Six years ago, in a small Florida city, an outraged crowd of concerned citizens demanded a reason for the high number of opioid deaths. A local Congressman and an FDA representative told the large and hurting crowd that restrictions couldn’t be put on the synthetic heroin, Oxycodone, and other powerful opioids that were killing people, because “the nurses tell us people are in pain.”
Oxycodone Wasn’t Designed For Chronic Pain
Oxycodone was approved in 2004 for sick and dying patients. After it was approved, it was widely distributed by physicians for all kinds of pain, and surgeries.
It was never supposed to be a first choice medication for either short term pain or chronic pain.
In fact, instead of mitigating chronic pain, powerful opioids can create their own dangerous cycle of drug craving and drug sick pain.
Back in 2010, the impact of opiates was already devastating in this small Florida city. Over three hundred young people had perished of overdoses within the last two years. No one but their mothers were speaking for for them, and the word of “nurses” turned out to be more powerful that the voices of mourning families. But chronic pain is not to be dismissed.
The Issue Of Chronic Pain Is A Real One
Thousands of people have chronic and debilitating pain. Because of the attitude that pain can only be treated with powerful drugs, other solutions for dealing with pain, especially pain in those recovering from addictions have not been explored enough.
A Pain Expert Explains
The incidences of opioid overdoses have not abated. We continue to see headlines reporting that over 60,000 people are dying each year. There are also between 80-110 million adults suffering from chronic pain in the United States. As more and more those with legitimate chronic pain conditions lose or receive a limited supply of their opioid medications, they overutilize emergency room visits (sometimes weekly) and run up medical costs.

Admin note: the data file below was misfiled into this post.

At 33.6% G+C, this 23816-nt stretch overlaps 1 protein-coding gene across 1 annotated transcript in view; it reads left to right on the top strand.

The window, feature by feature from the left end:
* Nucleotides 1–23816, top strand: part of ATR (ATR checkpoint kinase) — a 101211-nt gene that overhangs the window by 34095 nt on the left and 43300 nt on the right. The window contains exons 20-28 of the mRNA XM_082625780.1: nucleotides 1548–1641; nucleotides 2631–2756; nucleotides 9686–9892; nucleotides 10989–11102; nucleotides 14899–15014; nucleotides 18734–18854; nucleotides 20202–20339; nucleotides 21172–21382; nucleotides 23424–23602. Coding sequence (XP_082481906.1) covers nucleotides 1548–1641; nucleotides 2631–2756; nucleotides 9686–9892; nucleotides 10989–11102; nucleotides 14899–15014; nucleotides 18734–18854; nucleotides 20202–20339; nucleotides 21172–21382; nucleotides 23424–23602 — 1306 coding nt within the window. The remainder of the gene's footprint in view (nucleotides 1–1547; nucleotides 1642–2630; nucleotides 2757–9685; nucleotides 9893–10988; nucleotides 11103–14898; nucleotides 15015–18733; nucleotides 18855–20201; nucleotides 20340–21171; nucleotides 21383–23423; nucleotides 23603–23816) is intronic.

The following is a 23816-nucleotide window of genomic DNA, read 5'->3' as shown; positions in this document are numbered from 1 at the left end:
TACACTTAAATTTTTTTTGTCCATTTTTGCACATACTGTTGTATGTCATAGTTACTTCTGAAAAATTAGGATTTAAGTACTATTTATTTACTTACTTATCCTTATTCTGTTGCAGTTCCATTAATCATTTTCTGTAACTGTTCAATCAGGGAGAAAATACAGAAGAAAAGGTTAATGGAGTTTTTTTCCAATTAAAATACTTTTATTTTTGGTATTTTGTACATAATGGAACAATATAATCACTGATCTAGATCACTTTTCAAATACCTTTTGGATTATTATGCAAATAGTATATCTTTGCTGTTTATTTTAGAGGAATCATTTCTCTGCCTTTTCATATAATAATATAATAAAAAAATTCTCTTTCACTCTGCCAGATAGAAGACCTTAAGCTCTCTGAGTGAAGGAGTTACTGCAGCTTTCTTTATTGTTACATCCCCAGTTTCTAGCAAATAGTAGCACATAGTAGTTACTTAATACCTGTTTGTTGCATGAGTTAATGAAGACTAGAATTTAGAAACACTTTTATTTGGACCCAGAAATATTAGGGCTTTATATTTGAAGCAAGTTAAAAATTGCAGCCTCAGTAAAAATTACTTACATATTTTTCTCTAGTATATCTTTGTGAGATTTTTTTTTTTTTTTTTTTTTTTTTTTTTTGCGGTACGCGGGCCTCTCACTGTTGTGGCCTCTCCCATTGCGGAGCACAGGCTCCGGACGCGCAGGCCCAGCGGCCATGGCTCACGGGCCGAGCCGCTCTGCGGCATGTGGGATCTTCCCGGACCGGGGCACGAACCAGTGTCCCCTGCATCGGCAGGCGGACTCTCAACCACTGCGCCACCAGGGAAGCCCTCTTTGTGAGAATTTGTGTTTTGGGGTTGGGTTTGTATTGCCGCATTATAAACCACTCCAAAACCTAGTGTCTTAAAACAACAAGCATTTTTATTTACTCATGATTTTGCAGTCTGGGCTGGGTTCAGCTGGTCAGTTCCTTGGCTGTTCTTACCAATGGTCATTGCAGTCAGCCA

These complex chronic pain patients make up 20% of the patient population, and consume 80% of medical services with little to no improvement in quality of life. Currently, individuals seeking treatment for addiction are billed through mental health services, and those seeking treatment for chronic pain are billed through the medical system. However, the high-utilizing complex chronic pain patients require a specialized, coordinated care model that combines mental health and medical treatment to address the coexisting biological, psychological, and social disorders that fuel chronic pain suffering and addictive behaviors.
What Is The Solution For Chronic Pain Sufferers
Unfortunately, insurers – to our knowledge – have not recognized nor do they have a system in place to bill for concurrent bio-psycho-social-spiritual treatment, even though research shows that it is the most effective way to lower costs and increase positive patient outcomes.
Treatment Providers Must To Offer More Options
We know that chronic pain is costing this country just under a trillion dollars every year. What are your thoughts about how to address this? I would love to inspire a dialog between stakeholders. Are these issues being discussed amongst treatment executives? What solutions would are being recommended for this very expensive population? Whose attention should this be brought to? CEOs? CFOs? Chief Medical Officers? Chief Clinical Officers? Segment Strategists? Network Contracting Executives? Now is the time to address this treatment necessity.